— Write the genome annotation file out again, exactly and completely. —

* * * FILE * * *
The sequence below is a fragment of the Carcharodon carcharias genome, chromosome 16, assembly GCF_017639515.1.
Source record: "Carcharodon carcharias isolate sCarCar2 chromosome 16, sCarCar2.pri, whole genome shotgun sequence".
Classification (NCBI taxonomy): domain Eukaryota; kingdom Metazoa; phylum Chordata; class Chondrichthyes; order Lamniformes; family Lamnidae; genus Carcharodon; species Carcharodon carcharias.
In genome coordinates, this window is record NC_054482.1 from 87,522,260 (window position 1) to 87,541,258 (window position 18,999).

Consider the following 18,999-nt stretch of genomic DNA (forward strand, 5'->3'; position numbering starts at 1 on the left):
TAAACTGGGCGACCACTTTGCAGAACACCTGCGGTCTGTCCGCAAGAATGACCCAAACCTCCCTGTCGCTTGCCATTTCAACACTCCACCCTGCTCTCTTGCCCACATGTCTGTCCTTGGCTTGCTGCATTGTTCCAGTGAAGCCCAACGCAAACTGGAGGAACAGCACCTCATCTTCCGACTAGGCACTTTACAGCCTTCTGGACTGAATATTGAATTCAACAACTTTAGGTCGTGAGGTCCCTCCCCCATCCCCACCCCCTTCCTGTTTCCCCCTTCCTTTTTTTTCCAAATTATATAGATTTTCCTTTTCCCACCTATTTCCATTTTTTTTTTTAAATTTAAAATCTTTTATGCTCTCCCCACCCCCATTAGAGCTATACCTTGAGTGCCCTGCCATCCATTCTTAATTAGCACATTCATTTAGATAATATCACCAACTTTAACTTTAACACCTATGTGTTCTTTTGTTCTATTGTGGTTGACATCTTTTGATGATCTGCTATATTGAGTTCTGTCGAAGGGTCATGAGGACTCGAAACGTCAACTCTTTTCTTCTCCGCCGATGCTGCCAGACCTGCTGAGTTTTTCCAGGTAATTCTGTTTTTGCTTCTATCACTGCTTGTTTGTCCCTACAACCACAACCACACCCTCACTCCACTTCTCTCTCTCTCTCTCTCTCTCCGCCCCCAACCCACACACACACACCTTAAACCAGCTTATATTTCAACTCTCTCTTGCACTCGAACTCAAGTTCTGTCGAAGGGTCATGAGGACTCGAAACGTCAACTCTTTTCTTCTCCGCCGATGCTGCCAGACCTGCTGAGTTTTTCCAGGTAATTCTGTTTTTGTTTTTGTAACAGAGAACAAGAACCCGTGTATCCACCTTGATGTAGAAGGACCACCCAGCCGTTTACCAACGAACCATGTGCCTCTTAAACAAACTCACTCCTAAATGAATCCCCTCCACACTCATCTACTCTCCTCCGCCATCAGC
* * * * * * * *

The sequence below is a fragment of the Carcharodon carcharias genome, chromosome 16, assembly GCF_017639515.1.
Source record: "Carcharodon carcharias isolate sCarCar2 chromosome 16, sCarCar2.pri, whole genome shotgun sequence".
Classification (NCBI taxonomy): domain Eukaryota; kingdom Metazoa; phylum Chordata; class Chondrichthyes; order Lamniformes; family Lamnidae; genus Carcharodon; species Carcharodon carcharias.
In genome coordinates, this window is record NC_054482.1 from 87,522,260 (window position 1) to 87,541,258 (window position 18,999).

Consider the following 18,999-nt stretch of genomic DNA (forward strand, 5'->3'; position numbering starts at 1 on the left):
TAAACTGGGCGACCACTTTGCAGAACACCTGCGGTCTGTCCGCAAGAATGACCCAAACCTCCCTGTCGCTTGCCATTTCAACACTCCACCCTGCTCTCTTGCCCACATGTCTGTCCTTGGCTTGCTGCATTGTTCCAGTGAAGCCCAACGCAAACTGGAGGAACAGCACCTCATCTTCCGACTAGGCACTTTACAGCCTTCTGGACTGAATATTGAATTCAACAACTTTAGGTCGTGAGGTCCCTCCCCCATCCCCACCCCCTTCCTGTTTCCCCCTTCCTTTTTTTTCCAAATTATATAGATTTTCCTTTTCCCACCTATTTCCATTTTTTTTTTTAAATTTAAAATCTTTTATGCTCTCCCCACCCCCATTAGAGCTATACCTTGAGTGCCCTGCCATCCATTCTTAATTAGCACATTCATTTAGATAATATCACCAACTTTAACTTTAACACCTATGTGTTCTTTTGTTCTATTGTGGTTGACATCTTTTGATGATCTGCTATATTGAGTTCTGTCGAAGGGTCATGAGGACTCGAAACGTCAACTCTTTTCTTCTCCGCCGATGCTGCCAGACCTGCTGAGTTTTTCCAGGTAATTCTGTTTTTGCTTCTATCACTGCTTGTTTGTCCCTACAACCACAACCACACCCTCACTCCACTTCTCTCTCTCTCTCTCTCTCTCCGCCCCCAACCCACACACACACACCTTAAACCAGCTTATATTTCAACTCTCTCTTGCACTCGAACTCAAGTTCTGTCGAAGGGTCATGAGGACTCGAAACGTCAACTCTTTTCTTCTCCGCCGATGCTGCCAGACCTGCTGAGTTTTTCCAGGTAATTCTGTTTTTGTTTTTGTAACAGAGAACAAGAACCCGTGTATCCACCTTGATGTAGAAGGACCACCCAGCCGTTTACCAACGAACCATGTGCCTCTTAAACAAACTCACTCCTAAATGAATCCCCTCCACACTCATCTACTCTCCTCCGCCATCAGC